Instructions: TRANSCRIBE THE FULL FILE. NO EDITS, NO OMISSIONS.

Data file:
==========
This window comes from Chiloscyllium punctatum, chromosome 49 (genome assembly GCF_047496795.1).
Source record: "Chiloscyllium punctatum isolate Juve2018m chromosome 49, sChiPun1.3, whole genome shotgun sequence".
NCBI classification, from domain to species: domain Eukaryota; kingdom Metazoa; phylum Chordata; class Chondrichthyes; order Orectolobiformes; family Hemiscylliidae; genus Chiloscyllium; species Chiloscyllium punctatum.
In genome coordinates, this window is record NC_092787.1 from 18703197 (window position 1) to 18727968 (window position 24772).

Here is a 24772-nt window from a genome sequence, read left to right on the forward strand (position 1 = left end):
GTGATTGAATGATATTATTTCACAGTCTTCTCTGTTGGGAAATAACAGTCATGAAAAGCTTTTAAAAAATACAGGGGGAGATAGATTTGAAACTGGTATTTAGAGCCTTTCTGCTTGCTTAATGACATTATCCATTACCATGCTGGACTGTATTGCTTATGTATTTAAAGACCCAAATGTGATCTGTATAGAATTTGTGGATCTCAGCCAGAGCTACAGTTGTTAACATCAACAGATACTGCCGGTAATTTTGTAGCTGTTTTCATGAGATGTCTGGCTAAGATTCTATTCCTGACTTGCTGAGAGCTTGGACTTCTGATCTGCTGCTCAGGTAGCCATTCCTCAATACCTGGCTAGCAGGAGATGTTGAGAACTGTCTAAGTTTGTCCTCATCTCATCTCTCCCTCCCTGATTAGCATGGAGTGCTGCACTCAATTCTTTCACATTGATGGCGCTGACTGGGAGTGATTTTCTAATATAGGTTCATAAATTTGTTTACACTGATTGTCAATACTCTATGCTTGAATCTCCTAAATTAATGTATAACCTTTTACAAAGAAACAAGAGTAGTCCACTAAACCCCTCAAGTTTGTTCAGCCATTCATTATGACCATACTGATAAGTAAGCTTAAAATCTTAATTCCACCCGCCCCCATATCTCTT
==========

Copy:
This window comes from Chiloscyllium punctatum, chromosome 49 (genome assembly GCF_047496795.1).
Source record: "Chiloscyllium punctatum isolate Juve2018m chromosome 49, sChiPun1.3, whole genome shotgun sequence".
NCBI classification, from domain to species: domain Eukaryota; kingdom Metazoa; phylum Chordata; class Chondrichthyes; order Orectolobiformes; family Hemiscylliidae; genus Chiloscyllium; species Chiloscyllium punctatum.
In genome coordinates, this window is record NC_092787.1 from 18703197 (window position 1) to 18727968 (window position 24772).

Here is a 24772-nt window from a genome sequence, read left to right on the forward strand (position 1 = left end):
GTGATTGAATGATATTATTTCACAGTCTTCTCTGTTGGGAAATAACAGTCATGAAAAGCTTTTAAAAAATACAGGGGGAGATAGATTTGAAACTGGTATTTAGAGCCTTTCTGCTTGCTTAATGACATTATCCATTACCATGCTGGACTGTATTGCTTATGTATTTAAAGACCCAAATGTGATCTGTATAGAATTTGTGGATCTCAGCCAGAGCTACAGTTGTTAACATCAACAGATACTGCCGGTAATTTTGTAGCTGTTTTCATGAGATGTCTGGCTAAGATTCTATTCCTGACTTGCTGAGAGCTTGGACTTCTGATCTGCTGCTCAGGTAGCCATTCCTCAATACCTGGCTAGCAGGAGATGTTGAGAACTGTCTAAGTTTGTCCTCATCTCATCTCTCCCTCCCTGATTAGCATGGAGTGCTGCACTCAATTCTTTCACATTGATGGCGCTGACTGGGAGTGATTTTCTAATATAGGTTCATAAATTTGTTTACACTGATTGTCAATACTCTATGCTTGAATCTCCTAAATTAATGTATAACCTTTTACAAAGAAACAAGAGTAGTCCACTAAACCCCTCAAGTTTGTTCAGCCATTCATTATGACCATACTGATAAGTAAGCTTAAAATCTTAATTCCACCCGCCCCCATATCTCTT